After receiving a pair of tickets, the two hoped onto one of the subway trains together, holding each other’s hands. The subway seemed to travel down the set of old steel tracks for ages as it speed out of the city and cut through the rolling hills of a green valley. Small towns popped up every once in a while between each stretch of landscape Naya and Avery passed on the way to their final destination. On their way home to start a new life, Naya asked Avery where she had been all of those years.
“With dad,” Avery had replied.
“Dad took me back and made me live with him. I was so afraid to leave. But daddy said I would be all right. He took me to the place we are going. He told me you would probably be at the café if I met you at the right time. I wanted to be the first person to find you no matter what.”
Naya all at once felt very weak in the knees. Avery’s father had died a few months before she was born. Her niece had to be mistaken. Perhaps some man like her father had been taking care of her but… no that didn’t seem right. Naya stared down at her niece who was smiling up at her. A headache stared to form at the back of her head but everything was staring to become clearer now. It was the fact she had assumed that she’d stopped at the café on her way home from work that got her to thinking. Naya never remembered reaching the café in her car. It was as if she had just shown up there and started waiting for her niece to arrive.
It made little sense that they were taking the subway since Naya had supposedly showed up at the café in her car. And the two had no reason to be heading out of the city. Naya lived in an apartment not far from where the Café was situated. She just had to jump in her car and take the freeway to the downtown area and… the freeway. Another wave a pain shot through her head as she started to recall all of the moments leading up to sitting in the café.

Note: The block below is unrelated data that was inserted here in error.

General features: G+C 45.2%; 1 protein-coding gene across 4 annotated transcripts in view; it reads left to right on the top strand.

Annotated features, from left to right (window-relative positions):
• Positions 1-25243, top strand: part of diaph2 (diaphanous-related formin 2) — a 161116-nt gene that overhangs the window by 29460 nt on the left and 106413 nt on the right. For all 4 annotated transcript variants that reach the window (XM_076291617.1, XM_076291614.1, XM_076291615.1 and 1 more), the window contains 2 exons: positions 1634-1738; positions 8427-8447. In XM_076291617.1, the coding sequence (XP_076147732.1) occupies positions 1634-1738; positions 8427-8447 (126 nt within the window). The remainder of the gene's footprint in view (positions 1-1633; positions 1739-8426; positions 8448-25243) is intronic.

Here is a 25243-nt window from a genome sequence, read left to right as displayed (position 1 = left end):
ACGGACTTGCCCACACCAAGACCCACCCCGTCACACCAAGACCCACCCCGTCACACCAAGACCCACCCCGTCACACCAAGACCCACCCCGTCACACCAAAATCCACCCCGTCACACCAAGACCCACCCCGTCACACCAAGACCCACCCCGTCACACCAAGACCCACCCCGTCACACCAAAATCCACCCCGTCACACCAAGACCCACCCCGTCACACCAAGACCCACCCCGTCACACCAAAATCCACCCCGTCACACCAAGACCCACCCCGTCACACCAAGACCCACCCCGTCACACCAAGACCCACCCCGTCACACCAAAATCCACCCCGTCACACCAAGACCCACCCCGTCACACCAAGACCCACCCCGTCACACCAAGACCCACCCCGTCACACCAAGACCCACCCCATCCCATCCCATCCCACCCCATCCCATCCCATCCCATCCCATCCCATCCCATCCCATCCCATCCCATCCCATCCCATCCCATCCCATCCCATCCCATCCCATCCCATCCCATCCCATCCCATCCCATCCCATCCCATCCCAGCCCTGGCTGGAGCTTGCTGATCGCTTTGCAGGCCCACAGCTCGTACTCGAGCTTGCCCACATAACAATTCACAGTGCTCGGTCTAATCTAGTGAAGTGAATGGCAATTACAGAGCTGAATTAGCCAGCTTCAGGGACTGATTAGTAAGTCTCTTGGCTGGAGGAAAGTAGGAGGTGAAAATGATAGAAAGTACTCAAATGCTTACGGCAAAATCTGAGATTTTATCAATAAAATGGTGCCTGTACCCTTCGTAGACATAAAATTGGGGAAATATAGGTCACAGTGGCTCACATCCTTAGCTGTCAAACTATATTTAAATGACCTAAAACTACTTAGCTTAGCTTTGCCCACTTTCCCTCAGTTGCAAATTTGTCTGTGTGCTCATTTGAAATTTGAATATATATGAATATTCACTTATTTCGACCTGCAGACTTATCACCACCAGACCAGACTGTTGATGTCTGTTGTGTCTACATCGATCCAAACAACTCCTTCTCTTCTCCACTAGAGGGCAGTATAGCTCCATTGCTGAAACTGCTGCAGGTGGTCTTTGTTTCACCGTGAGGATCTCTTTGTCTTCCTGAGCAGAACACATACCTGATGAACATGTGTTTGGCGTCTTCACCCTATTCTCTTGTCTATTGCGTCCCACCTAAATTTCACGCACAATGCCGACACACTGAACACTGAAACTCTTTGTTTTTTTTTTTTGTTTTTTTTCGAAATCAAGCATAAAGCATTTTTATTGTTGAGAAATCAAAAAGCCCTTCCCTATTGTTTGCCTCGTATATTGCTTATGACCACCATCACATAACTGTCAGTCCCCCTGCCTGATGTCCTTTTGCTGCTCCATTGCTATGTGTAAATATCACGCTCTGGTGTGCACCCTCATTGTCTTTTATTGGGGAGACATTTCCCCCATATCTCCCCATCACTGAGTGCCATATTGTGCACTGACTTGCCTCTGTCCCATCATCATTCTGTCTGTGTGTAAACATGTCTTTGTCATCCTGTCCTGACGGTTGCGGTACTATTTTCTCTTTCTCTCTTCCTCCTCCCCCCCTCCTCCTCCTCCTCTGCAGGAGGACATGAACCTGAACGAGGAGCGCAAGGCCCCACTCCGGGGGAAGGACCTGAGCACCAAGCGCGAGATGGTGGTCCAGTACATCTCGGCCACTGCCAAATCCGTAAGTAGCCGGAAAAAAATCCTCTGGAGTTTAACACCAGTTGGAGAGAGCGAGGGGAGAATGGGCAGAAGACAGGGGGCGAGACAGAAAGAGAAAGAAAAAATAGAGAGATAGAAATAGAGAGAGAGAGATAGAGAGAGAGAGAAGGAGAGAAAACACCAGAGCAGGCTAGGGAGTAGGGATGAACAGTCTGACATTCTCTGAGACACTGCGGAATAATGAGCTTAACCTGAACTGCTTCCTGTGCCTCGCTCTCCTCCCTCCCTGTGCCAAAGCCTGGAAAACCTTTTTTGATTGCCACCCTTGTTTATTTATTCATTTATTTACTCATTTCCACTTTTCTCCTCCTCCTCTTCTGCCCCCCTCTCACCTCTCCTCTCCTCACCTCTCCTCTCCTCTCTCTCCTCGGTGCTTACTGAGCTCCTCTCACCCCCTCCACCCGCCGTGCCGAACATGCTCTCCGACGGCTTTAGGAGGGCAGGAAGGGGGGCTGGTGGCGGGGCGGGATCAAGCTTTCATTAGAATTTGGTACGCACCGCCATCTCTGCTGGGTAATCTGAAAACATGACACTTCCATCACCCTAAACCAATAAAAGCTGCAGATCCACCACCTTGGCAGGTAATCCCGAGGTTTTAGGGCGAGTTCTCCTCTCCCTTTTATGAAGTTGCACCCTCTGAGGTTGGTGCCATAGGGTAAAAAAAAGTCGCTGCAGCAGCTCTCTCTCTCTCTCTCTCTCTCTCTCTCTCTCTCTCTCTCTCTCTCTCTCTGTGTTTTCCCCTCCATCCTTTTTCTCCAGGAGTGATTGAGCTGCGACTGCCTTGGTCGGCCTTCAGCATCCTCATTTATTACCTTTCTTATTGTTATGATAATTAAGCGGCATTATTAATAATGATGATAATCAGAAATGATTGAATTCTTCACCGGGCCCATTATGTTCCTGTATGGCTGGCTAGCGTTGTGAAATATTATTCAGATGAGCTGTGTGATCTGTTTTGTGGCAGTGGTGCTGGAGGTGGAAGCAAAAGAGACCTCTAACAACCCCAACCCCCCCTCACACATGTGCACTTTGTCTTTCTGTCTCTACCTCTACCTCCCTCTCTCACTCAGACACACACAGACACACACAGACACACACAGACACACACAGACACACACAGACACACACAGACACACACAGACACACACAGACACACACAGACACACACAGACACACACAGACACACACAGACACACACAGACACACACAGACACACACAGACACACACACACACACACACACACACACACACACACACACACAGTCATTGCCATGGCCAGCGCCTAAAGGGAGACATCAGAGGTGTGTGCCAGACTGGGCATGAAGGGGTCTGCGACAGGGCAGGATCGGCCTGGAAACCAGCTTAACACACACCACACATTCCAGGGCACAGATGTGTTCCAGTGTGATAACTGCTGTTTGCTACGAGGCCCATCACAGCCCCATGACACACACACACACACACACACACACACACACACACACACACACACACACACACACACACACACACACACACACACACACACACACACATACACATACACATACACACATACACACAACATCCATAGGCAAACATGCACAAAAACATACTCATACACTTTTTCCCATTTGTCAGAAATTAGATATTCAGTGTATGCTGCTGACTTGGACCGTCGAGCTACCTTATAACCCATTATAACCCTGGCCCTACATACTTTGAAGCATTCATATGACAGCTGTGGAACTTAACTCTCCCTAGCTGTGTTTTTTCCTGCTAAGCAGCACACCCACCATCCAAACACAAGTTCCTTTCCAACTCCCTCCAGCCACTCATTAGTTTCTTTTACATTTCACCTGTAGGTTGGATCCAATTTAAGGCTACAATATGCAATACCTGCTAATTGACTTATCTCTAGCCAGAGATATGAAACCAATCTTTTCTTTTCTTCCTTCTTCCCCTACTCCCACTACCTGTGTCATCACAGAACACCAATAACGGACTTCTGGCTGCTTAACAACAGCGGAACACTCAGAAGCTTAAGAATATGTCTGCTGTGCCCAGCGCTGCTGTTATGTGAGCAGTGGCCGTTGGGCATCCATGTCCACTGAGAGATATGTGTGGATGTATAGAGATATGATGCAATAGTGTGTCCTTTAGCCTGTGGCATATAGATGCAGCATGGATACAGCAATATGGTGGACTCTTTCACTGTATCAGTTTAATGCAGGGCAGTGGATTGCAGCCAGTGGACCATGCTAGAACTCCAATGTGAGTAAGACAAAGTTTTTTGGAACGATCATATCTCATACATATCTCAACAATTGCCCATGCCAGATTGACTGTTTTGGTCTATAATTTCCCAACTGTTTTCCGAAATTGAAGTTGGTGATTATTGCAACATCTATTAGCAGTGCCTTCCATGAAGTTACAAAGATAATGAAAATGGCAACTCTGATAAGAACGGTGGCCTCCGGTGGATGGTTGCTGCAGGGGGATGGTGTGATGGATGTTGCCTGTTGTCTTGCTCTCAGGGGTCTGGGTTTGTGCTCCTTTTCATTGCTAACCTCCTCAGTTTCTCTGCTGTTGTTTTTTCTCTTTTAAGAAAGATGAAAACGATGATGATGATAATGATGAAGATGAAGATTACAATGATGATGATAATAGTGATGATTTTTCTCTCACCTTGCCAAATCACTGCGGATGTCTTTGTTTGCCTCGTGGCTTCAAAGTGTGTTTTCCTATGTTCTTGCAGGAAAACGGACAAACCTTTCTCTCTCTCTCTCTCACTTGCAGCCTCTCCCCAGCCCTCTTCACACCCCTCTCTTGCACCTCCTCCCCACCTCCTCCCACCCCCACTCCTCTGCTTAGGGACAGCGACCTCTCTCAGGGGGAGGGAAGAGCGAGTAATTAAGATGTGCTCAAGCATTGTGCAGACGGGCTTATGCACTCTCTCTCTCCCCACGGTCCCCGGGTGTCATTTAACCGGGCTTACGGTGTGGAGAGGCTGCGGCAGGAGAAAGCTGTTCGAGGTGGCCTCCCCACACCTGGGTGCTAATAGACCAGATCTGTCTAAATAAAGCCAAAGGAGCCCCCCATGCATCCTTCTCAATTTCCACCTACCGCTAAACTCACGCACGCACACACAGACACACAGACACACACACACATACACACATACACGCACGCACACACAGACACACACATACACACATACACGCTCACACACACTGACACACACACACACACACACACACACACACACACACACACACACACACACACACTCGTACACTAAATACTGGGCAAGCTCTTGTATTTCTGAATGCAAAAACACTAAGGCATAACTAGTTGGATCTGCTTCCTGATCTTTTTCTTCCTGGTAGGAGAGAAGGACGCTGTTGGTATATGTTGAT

She remembered that she was driving on the freeway, headed to meet with a café regular about a possible sighting of her niece. That is when a truck had started to tailgate her from behind. Frustrated, she had tried to go faster but the truck caught up with her again. This speeding game continued for a while until the truck became impatient and attempted to pass her on the side. But he didn’t have enough room and he ended up sliding into the side of her car.
The last thing she remembered was a tall, lanky man banging on her car window. He was yelling through the window, asking over and over if she was okay. She looked around her and saw that the car was turned upside-down. For some reason she couldn’t move any of her limbs. She could only hear the man saying that he had called for an ambulance and to hold on as everything had faded into darkness. And then she had ended up in that café, waiting for her niece like nothing had happened.
Naya felt her emotions wash over her like a wave. She put her arms around Avery and held her for what seemed like an eternity. Naya held her niece for so long that Avery had fallen sleep in her arms. Naya laid her niece gently on her lap to allow her to continue resting. She took her cellphone out of her purse after a while and scrolled through the list of names in her contact list to her sister’s cell phone number. She knew she couldn’t reach Helen by the number in her cellphone. Helen was locked up behind bars on account of her latest drinking incident and there was no way she could personally visit the state prison to get any message about her daughter’s whereabouts to her now that she had passed on. Holding the cellphone in her hand, Naya left a single text message on her sister’s cellphone knowing she would probably never receive it.